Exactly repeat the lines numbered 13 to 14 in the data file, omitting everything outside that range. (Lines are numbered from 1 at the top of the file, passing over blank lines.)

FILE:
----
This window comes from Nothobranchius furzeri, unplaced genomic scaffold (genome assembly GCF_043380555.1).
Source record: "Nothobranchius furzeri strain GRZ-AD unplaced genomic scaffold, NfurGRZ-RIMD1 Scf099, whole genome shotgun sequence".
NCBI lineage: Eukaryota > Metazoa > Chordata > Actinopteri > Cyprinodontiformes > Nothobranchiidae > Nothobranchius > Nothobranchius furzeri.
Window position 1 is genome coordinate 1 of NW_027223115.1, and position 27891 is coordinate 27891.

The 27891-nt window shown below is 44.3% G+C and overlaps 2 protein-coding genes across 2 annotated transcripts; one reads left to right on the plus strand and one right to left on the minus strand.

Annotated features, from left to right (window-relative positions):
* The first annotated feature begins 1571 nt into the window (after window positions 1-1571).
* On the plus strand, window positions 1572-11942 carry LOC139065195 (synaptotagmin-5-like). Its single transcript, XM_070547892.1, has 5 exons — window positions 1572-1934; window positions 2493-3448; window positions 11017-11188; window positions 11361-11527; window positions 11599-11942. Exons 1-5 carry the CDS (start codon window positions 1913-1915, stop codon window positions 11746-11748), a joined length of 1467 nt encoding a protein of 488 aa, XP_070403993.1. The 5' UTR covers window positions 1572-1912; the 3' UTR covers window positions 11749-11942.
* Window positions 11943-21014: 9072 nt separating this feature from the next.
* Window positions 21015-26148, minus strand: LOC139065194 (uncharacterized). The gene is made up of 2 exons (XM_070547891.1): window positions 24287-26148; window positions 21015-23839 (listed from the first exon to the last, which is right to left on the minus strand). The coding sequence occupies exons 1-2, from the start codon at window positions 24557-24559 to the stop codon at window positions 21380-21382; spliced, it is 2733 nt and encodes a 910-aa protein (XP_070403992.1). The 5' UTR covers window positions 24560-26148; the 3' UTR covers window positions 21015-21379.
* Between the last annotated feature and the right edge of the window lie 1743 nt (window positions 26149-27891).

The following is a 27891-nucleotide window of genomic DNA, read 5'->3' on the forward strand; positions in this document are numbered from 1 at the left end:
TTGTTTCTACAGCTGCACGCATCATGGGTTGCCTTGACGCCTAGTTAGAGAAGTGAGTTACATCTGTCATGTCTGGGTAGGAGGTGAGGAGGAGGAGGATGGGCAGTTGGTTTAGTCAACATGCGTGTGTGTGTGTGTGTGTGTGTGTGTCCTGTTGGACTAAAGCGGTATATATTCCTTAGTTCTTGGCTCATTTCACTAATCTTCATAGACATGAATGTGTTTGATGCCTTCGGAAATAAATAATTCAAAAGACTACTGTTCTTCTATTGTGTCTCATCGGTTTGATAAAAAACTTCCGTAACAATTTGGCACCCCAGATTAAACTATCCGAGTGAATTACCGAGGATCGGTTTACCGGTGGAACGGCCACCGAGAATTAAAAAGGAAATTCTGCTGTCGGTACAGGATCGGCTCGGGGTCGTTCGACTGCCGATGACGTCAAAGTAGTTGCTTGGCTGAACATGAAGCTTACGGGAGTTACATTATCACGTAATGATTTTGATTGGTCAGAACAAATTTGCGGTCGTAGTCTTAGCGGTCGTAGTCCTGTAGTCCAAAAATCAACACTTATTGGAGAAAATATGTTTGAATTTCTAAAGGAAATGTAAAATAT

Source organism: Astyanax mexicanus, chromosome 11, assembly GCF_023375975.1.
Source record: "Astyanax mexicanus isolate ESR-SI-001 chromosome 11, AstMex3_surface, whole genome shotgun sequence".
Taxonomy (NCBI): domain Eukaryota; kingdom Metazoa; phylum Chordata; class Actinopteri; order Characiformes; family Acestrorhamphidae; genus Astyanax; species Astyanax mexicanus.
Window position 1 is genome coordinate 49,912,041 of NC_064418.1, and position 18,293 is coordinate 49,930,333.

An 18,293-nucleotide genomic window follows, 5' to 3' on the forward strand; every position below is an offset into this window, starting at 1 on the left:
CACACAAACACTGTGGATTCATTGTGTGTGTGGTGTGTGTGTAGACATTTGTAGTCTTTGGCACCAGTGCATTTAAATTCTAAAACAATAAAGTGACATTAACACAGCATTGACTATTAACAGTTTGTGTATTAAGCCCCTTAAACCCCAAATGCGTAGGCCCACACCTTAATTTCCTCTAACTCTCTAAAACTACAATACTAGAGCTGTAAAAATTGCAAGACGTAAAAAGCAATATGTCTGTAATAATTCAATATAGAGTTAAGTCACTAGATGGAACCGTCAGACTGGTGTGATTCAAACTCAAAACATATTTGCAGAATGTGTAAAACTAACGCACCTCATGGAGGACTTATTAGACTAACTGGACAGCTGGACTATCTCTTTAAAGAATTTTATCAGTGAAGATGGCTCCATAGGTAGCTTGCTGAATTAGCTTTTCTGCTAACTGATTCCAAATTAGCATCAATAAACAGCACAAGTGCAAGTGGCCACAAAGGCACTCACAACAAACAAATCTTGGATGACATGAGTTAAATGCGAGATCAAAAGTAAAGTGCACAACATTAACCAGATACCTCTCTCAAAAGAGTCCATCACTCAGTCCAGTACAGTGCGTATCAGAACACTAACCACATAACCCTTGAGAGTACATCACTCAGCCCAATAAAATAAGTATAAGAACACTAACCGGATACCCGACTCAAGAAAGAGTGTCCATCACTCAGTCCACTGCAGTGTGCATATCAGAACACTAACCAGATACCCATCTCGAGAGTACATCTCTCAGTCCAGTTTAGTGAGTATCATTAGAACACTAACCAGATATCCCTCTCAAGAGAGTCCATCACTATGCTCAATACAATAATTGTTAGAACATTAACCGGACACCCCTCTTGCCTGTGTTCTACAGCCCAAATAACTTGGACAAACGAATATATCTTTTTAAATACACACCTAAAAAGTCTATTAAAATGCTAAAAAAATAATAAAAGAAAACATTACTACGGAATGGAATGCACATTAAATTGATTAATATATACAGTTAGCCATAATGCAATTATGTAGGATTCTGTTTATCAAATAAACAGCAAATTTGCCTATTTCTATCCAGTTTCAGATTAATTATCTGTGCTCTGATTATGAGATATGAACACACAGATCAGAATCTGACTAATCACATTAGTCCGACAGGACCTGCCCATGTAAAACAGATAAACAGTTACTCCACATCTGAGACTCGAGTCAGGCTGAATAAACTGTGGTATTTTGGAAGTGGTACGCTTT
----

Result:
TTGTTTCTACAGCTGCACGCATCATGGGTTGCCTTGACGCCTAGTTAGAGAAGTGAGTTACATCTGTCATGTCTGGGTAGGAGGTGAGGAGGAGGAGGATGGGCAGTTGGTTTAGTCAACATGCGTGTGTGTGTGTGTGTGTGTGTGTGTCCTGTTGGACTAAAGCGGTATATATTCCTTAGTTCTTGGCTCATTTCACTAATCTTCATAGACATGAATGTGTTTGATGCCTTCGGAAATAAATAATTCAAAAGACTACTGTTCTTCTATTGTGTCTCATCGGTTTGATAAAAAACTTCCGTAACAATTTGGCACCCCAGATTAAACTATCCGAGTGAATTACCGAGGATCGGTTTACCGGTGGAACGGCCACCGAGAATTAAAAAGGAAATTCTGCTGTCGGTACAGGATCGGCTCGGGGTCGTTCGACTGCCGATGACGTCAAAGTAGTTGCTTGGCTGAACATGAAGCTTACGGGAGTTACATTATCACGTAATGATTTTGATTGGTCAGAACAAATTTGCGGTCGTAGTCTTAGCGGTCGTAGTCCTGTAGTCCAAAAATCAACACTTATTGGAGAAAATATGTTTGAATTTCTAAAGGAAATGTAAAATAT

Source organism: Astyanax mexicanus, chromosome 11, assembly GCF_023375975.1.